Dr. Daniel Sperling to discuss innovative ideas, partnerships; explore role government policy can play in steering the new transportation paradigm, April 11

April 2, 2018

Dr. Daniel Sperling,  Distinguished Professor of Civil Engineering and Environmental Science and Policy and founding Director, Institute of Transportation Studies, University of California, Davis will present the 2018 Alan M. Voorhees Distinguished Lecture based on his most recent publication of the same name, “Three Revolutions: Steering Automated, Shared and Electric Vehicles to a Better Future” on Wednesday, April 11. The event will begin at 5:00 p.m. with a reception in the lobby of the Bloustein School’s Civic Square Building, 33 Livingston Avenue, New Brunswick, NJ. The lecture will begin at 5:30 p.m. and will be following with a Q&A.

Dr. Sperling holds the transportation seat on the California Air Resources Board and served as Chair of the Transportation Research Board of the National Academies in 2015-16. Among his many prizes is the 2013 Blue Planet Prize from the Asahi Glass Foundation for being “a pioneer in opening up new fields of study to create more efficient, low-carbon, and environmentally beneficial transportation systems.” He served twice as lead author for the Intergovernmental Panel on Climate Change (sharing the 2007 Nobel Peace Prize), has testified seven times to the U.S. Congress, and provided 40 keynote presentations in the past five years. He has authored or co-authored over 250 technical papers and 13 books, been interviewed many times on NPR radio, including Science Friday, Talk of the Nation and Fresh Air, and in 2009 was featured on The Daily Show with Jon Stewart.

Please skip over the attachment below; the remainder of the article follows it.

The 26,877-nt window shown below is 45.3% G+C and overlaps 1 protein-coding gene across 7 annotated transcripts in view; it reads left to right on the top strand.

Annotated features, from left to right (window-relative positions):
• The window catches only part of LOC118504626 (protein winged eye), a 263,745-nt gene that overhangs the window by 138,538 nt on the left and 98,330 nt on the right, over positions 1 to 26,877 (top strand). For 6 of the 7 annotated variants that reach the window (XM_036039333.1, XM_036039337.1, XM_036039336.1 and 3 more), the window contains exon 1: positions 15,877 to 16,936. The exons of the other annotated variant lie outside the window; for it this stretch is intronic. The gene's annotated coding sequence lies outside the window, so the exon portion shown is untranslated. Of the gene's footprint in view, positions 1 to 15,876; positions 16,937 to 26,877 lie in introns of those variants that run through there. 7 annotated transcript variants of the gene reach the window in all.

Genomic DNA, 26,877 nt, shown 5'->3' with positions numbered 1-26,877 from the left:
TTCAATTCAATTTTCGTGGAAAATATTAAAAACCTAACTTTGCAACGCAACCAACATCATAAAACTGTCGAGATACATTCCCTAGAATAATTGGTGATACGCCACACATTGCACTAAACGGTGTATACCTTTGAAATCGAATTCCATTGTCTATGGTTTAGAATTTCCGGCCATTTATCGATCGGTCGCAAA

For the first time in half a century, real transformative innovations are coming to our world of passenger transportation. The convergence of new shared mobility services with automated and electric vehicles promises to significantly reshape our lives and communities for the better—or for the worse.

The dream scenario could bring huge public and private benefits, including more transportation choices, greater affordability and accessibility, and healthier, more livable cities, along with reduced greenhouse gas emissions. The nightmare scenario could bring more urban sprawl, energy use, greenhouse gas emissions, and unhealthy cities and individuals.

During the lecture Professor Sperling will discuss innovative ideas and partnerships, and explore the role government policy can play in steering the new transportation paradigm toward the public interest—toward our dream scenario of social equity, environmental sustainability, and urban livability. Many factors will influence these revolutions—including the willingness of travelers to share rides and eschew car ownership; continuing reductions in battery, fuel cell, and automation costs; and the adaptiveness of companies. But one of the most important factors is policy.

A reception will precede the lecture. Please RSVP by visiting http://bit.ly/vtc-sperling. 1.5 AICP CM credits are available for this event.

 

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